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Feature Articles

  • Theory and Modeling in Materials Science

    (pdf file, 440K)

    A survey of four research projects shows how theory and modeling efforts by scientists in the Chemistry and Materials Science Directorate at LLNL are advancing our understanding of the property of materials with consideration of underlying structures. To account for radiation effects in some materials, we have created a hierarchy of simulation tools. Focusing on damage processes that occur when semiconductor devices are manufactured, we can now predict the distribution and growth of defects in silicon when dopant ions are implanted by a high-energy ion beam. Tantalum, a ductile metal with important defense applications, is the subject of another modeling project. Our recent model of deformation in tantalum uniquely accounts for its work-hardening behavior, and the same approach can potentially be applied to other types of commercially useful metals. In the area of energetic materials, we are simulating how a shock wave propagates through high explosives as a function of degradation, and we can predict how new explosives will perform under a variety of conditions. Finally, we have developed models that accurately mimic the complicated network and void structure of ultralow-density aerogels. Such models help us understand how molecules flow through aerogels and can facilitate the future use of these unconventional solids in applications that take advantage of their enormous surface area.

  • LLNL and DOE Collaborate on Successful Fusion Facility Cleanup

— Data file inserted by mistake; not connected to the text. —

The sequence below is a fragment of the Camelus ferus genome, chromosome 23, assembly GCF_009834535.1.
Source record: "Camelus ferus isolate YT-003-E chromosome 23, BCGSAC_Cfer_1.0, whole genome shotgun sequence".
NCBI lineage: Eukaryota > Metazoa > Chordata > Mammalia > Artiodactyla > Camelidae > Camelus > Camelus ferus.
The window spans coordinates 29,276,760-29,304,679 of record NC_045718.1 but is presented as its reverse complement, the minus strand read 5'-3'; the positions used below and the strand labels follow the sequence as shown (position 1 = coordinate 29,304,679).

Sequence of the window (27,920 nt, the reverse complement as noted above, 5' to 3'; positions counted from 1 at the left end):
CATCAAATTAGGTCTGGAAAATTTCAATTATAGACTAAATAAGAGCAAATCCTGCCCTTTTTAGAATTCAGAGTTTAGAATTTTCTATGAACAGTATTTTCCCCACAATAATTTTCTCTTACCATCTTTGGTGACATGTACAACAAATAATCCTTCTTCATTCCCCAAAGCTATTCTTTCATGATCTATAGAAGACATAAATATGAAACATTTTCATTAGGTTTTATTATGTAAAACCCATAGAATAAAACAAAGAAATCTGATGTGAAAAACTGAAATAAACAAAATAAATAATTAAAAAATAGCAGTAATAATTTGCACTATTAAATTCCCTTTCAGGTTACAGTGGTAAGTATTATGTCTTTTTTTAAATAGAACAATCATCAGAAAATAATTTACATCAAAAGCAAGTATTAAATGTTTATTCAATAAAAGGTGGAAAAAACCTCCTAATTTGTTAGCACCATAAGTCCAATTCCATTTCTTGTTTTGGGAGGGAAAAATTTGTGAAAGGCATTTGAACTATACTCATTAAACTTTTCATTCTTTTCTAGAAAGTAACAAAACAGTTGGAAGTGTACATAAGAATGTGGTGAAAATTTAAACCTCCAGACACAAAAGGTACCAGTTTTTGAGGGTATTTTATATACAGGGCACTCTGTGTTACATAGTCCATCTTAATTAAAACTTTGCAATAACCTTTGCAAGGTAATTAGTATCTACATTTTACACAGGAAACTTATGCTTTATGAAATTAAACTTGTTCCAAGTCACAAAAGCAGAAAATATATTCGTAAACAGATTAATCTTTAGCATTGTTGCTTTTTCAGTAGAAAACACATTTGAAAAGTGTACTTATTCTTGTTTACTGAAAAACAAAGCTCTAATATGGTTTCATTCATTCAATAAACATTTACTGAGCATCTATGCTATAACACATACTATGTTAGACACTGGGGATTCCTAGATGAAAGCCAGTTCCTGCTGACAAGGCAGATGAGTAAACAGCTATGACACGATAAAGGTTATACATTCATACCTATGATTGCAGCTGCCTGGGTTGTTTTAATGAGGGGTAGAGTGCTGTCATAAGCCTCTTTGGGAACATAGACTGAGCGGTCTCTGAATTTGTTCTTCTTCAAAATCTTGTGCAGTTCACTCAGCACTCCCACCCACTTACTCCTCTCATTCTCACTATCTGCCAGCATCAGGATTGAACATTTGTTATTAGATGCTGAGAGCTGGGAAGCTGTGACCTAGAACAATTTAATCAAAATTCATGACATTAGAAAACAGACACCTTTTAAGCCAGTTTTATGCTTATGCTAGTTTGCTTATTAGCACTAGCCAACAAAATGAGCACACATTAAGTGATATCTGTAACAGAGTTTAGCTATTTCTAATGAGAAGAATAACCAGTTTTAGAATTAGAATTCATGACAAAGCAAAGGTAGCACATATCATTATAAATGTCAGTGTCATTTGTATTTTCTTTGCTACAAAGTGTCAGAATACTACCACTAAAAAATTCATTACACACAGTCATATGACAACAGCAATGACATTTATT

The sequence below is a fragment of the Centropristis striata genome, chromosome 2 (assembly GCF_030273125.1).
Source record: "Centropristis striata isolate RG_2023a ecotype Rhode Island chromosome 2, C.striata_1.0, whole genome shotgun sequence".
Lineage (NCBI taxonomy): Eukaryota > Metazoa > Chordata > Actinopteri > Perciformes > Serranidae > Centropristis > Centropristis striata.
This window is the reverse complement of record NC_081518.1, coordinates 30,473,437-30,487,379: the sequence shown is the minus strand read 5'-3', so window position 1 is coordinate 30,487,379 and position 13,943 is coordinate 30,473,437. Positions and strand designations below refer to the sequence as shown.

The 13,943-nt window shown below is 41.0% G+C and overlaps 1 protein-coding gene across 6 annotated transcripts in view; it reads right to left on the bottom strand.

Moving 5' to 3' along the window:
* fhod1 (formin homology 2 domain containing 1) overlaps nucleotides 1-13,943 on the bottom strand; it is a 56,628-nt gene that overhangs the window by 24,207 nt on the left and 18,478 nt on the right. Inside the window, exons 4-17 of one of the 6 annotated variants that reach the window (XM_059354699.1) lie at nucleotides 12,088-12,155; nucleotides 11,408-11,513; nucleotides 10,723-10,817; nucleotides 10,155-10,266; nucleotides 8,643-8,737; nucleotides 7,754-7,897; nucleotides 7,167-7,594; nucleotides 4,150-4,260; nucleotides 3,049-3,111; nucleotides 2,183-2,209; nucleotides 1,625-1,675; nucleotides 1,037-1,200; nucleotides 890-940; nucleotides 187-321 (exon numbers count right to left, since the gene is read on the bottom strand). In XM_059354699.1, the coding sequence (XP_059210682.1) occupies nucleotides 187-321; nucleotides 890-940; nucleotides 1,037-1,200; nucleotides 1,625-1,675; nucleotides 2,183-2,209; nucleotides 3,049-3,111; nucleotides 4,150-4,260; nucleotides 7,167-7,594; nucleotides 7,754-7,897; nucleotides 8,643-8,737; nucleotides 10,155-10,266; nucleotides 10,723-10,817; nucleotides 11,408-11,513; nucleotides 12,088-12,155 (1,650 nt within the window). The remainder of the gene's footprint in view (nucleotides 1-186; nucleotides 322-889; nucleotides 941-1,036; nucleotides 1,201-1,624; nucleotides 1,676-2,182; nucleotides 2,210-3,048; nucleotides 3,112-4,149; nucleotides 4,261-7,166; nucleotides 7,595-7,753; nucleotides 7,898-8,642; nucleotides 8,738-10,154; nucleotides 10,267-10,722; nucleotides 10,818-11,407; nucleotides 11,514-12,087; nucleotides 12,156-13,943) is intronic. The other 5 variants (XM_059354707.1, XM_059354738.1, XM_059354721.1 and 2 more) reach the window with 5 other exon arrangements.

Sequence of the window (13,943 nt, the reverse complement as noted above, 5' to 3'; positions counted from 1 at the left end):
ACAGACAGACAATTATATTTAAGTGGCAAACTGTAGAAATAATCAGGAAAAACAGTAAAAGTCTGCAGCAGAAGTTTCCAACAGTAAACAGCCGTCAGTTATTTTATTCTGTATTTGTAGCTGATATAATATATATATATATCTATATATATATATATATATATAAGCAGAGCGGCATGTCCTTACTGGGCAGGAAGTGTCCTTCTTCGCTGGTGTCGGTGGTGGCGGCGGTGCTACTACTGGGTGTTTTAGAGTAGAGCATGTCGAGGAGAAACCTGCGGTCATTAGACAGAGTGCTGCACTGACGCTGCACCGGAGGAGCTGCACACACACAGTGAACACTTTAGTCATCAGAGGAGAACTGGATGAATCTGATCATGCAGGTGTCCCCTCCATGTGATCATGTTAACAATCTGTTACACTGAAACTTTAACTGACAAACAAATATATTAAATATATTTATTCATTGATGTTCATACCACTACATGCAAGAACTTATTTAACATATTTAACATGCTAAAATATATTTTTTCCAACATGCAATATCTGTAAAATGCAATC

(pdf file, 248K)

    Livermore and DOE's Oakland Operations Office teamed up to decontaminate, decommission, and close out-on time and under budget-the Ann Arbor Inertial Confinement Fusion Facility in Michigan. To execute the project, the Laboratory formed a team of hazardous waste management experts, a health physicist, industrial hygienists, hazards control technicians, and former KMS Fusion employees who were familiar with the building's past experimental processes.The major goals of the cleanup effort were to identify and remove the tritium; analyze and dispose of thousands of containers of chemicals (some radioactive); decontaminate and dispose of equipment; decontaminate the building; remove any other contaminated items; and return the cleaned building to its commercial owner for unrestricted use. They developed a waste sampling and analysis plan; characterized legacy waste (in drums generated during the facility's operation) and process waste generated from this project's activities; and after certification, packaged the waste for storage at the Nevada Test Site and DOE's Hanford, Washington, complex.


    Research Highlights

  • Solving the Mammoth Mountain CO2 Mystery

  • Research Highlights

  • A Closer Look at Osteoporosis
    This article in HTML format!

  • (pdf file, 495K)


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